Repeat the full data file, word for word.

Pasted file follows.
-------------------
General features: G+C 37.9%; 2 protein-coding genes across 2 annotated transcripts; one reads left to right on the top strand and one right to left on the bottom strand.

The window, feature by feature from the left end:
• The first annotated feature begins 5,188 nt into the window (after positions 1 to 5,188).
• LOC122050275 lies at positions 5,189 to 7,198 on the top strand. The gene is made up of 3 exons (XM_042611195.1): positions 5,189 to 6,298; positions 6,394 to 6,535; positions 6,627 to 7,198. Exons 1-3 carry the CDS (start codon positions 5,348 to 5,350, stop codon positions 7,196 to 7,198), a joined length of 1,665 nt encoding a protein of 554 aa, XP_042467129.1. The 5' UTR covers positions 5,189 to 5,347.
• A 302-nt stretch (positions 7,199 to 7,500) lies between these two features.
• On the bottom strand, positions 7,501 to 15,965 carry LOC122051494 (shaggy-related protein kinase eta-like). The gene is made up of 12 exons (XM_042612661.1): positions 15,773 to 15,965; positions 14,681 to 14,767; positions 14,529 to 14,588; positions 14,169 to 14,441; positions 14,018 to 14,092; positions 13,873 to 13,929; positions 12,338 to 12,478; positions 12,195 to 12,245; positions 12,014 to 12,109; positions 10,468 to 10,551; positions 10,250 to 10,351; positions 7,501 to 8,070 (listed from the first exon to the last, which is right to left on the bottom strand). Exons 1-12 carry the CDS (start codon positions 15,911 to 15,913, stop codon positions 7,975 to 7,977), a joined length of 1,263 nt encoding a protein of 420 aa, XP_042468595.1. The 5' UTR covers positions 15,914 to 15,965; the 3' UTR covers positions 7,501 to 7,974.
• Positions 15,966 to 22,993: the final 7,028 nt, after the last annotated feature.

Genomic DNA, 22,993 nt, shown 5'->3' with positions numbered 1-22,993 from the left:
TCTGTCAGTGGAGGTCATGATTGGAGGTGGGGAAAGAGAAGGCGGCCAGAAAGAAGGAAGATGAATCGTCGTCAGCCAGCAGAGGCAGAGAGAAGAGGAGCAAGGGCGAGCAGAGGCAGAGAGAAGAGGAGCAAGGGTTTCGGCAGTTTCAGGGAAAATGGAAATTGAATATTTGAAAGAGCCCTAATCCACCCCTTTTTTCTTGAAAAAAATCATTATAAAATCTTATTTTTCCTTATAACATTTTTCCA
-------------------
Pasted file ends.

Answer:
General features: G+C 37.9%; 2 protein-coding genes across 2 annotated transcripts; one reads left to right on the top strand and one right to left on the bottom strand.

The window, feature by feature from the left end:
• The first annotated feature begins 5,188 nt into the window (after positions 1 to 5,188).
• LOC122050275 lies at positions 5,189 to 7,198 on the top strand. The gene is made up of 3 exons (XM_042611195.1): positions 5,189 to 6,298; positions 6,394 to 6,535; positions 6,627 to 7,198. Exons 1-3 carry the CDS (start codon positions 5,348 to 5,350, stop codon positions 7,196 to 7,198), a joined length of 1,665 nt encoding a protein of 554 aa, XP_042467129.1. The 5' UTR covers positions 5,189 to 5,347.
• A 302-nt stretch (positions 7,199 to 7,500) lies between these two features.
• On the bottom strand, positions 7,501 to 15,965 carry LOC122051494 (shaggy-related protein kinase eta-like). The gene is made up of 12 exons (XM_042612661.1): positions 15,773 to 15,965; positions 14,681 to 14,767; positions 14,529 to 14,588; positions 14,169 to 14,441; positions 14,018 to 14,092; positions 13,873 to 13,929; positions 12,338 to 12,478; positions 12,195 to 12,245; positions 12,014 to 12,109; positions 10,468 to 10,551; positions 10,250 to 10,351; positions 7,501 to 8,070 (listed from the first exon to the last, which is right to left on the bottom strand). Exons 1-12 carry the CDS (start codon positions 15,911 to 15,913, stop codon positions 7,975 to 7,977), a joined length of 1,263 nt encoding a protein of 420 aa, XP_042468595.1. The 5' UTR covers positions 15,914 to 15,965; the 3' UTR covers positions 7,501 to 7,974.
• Positions 15,966 to 22,993: the final 7,028 nt, after the last annotated feature.

Genomic DNA, 22,993 nt, shown 5'->3' with positions numbered 1-22,993 from the left:
TCTGTCAGTGGAGGTCATGATTGGAGGTGGGGAAAGAGAAGGCGGCCAGAAAGAAGGAAGATGAATCGTCGTCAGCCAGCAGAGGCAGAGAGAAGAGGAGCAAGGGCGAGCAGAGGCAGAGAGAAGAGGAGCAAGGGTTTCGGCAGTTTCAGGGAAAATGGAAATTGAATATTTGAAAGAGCCCTAATCCACCCCTTTTTTCTTGAAAAAAATCATTATAAAATCTTATTTTTCCTTATAACATTTTTCCA